HAND-BRAKE ON STRIKES: What do you do if a strike goes on for too long and becomes violent?
Purpose of strikes
The purpose of a strike or lock-out is to exert enough economic pressure on an employer to agree to specific demands – usually for better pay and benefits. Workers will be protected from dismissal if they follow the legal procedures and play by the rules of the game. The business comes to a stand-still and workers sacrifice their wages. The longer this stand-off lasts, the more tensions grow – who will blink first?
Sadly, the tensions often lead to violence, damage to property and hostile working relationships. And worse – the longer a strike lasts, the less likely, it will produce worthwhile results. Research has shown that a strike starts to become dysfunctional after one week. And usually workers lose out the most after a week of lost wages.
The recent NEDLAC Code of Good Practice is designed to promote more constructive collective bargaining and stop violent strikes. It introduces the notion of peaceful strikes to the existing procedural requirements for a protected strike.
Now there is a new effort to put a hand-brake on protracted or violent strikes – advisory arbitration. The LRA Amendment Bill 2017 proposes the establishment of an advisory arbitration panel. In terms of the proposed new s150A-D, a party to the dispute or the Director of the CCMA can appoint an advisory arbitration panel. The panel must urgently investigate the cause and circumstances of a strike or lock-out and make an advisory award to assist the parties to resolve the dispute.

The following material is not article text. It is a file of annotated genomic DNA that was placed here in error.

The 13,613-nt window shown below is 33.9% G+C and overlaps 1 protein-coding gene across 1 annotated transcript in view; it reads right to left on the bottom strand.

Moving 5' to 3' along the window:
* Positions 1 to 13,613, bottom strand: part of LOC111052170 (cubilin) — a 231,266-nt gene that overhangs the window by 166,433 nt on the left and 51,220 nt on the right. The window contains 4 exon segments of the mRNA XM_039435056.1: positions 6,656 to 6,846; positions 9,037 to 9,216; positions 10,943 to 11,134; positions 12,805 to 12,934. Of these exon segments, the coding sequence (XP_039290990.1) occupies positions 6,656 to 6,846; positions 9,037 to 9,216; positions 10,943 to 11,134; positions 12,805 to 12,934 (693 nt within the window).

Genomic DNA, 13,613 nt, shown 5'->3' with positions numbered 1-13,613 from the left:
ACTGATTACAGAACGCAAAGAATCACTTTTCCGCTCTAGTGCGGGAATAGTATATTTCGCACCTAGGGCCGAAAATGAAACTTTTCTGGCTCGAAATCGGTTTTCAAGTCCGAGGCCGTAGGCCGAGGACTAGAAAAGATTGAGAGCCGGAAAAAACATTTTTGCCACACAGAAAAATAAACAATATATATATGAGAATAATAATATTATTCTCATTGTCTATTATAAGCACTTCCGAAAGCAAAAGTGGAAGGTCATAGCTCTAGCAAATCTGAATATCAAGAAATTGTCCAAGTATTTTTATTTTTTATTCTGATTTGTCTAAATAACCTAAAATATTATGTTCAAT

Unless agreed between the parties, the Director may only appoint the panel if –
- The strike or lock-out is no longer functional to collective bargaining, having continued for a protracted period with no resolution imminent;
- There is an imminent threat of constitutional rights being violated though violence or damage to property;
- The strike or lock-out has the potential to cause a national or local crisis.
The panel must issue the award within 7 days of the arbitration hearing. The parties will have 7 days to indicate acceptance or rejection of the award. If they do not indicate, they are deemed to have accepted it. The parties must consult with their members before rejecting an award. If they reject it – they must motivate why they reject it.
This is a welcome innovation. Its success will depend on how quickly the arbitration process can be completed from the date of appointing the panel to the date of issuing the award. If it’s quick – it will be an effective hand-brake. If it’s too slow – it could have the reverse effect.
TIP: Employers and unions would be well advised to take heed of the spirit and letter of this new effort to curb lose-lose strikes and lock-outs. They could consider rules on how they could conduct peaceful action. And they could agree to apply for advisory arbitration if they have not resolved their dispute after a fixed period of strike or lock-out action.